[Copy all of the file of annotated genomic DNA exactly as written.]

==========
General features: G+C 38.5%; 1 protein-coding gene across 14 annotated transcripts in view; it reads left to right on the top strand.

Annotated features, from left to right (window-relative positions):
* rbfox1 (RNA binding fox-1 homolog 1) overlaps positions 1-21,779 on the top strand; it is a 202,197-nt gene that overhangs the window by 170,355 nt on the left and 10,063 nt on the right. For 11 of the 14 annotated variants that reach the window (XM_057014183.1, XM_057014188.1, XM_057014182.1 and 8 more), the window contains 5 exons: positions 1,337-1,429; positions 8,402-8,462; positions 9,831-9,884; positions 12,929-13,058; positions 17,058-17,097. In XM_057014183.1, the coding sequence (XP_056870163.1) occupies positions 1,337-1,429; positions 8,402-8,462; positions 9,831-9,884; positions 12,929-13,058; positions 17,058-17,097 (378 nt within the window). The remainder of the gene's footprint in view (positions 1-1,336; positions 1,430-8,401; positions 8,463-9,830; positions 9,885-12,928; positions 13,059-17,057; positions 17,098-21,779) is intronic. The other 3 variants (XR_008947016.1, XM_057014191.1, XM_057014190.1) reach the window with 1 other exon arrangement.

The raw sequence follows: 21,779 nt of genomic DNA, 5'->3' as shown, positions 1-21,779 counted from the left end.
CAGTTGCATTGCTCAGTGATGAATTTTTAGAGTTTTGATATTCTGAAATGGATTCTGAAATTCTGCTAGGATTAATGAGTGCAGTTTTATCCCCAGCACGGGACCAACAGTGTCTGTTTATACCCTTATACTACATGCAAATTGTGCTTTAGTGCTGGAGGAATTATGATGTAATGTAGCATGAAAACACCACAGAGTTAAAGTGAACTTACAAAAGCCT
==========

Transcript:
General features: G+C 38.5%; 1 protein-coding gene across 14 annotated transcripts in view; it reads left to right on the top strand.

Annotated features, from left to right (window-relative positions):
* rbfox1 (RNA binding fox-1 homolog 1) overlaps positions 1-21,779 on the top strand; it is a 202,197-nt gene that overhangs the window by 170,355 nt on the left and 10,063 nt on the right. For 11 of the 14 annotated variants that reach the window (XM_057014183.1, XM_057014188.1, XM_057014182.1 and 8 more), the window contains 5 exons: positions 1,337-1,429; positions 8,402-8,462; positions 9,831-9,884; positions 12,929-13,058; positions 17,058-17,097. In XM_057014183.1, the coding sequence (XP_056870163.1) occupies positions 1,337-1,429; positions 8,402-8,462; positions 9,831-9,884; positions 12,929-13,058; positions 17,058-17,097 (378 nt within the window). The remainder of the gene's footprint in view (positions 1-1,336; positions 1,430-8,401; positions 8,463-9,830; positions 9,885-12,928; positions 13,059-17,057; positions 17,098-21,779) is intronic. The other 3 variants (XR_008947016.1, XM_057014191.1, XM_057014190.1) reach the window with 1 other exon arrangement.

The raw sequence follows: 21,779 nt of genomic DNA, 5'->3' as shown, positions 1-21,779 counted from the left end.
CAGTTGCATTGCTCAGTGATGAATTTTTAGAGTTTTGATATTCTGAAATGGATTCTGAAATTCTGCTAGGATTAATGAGTGCAGTTTTATCCCCAGCACGGGACCAACAGTGTCTGTTTATACCCTTATACTACATGCAAATTGTGCTTTAGTGCTGGAGGAATTATGATGTAATGTAGCATGAAAACACCACAGAGTTAAAGTGAACTTACAAAAGCCT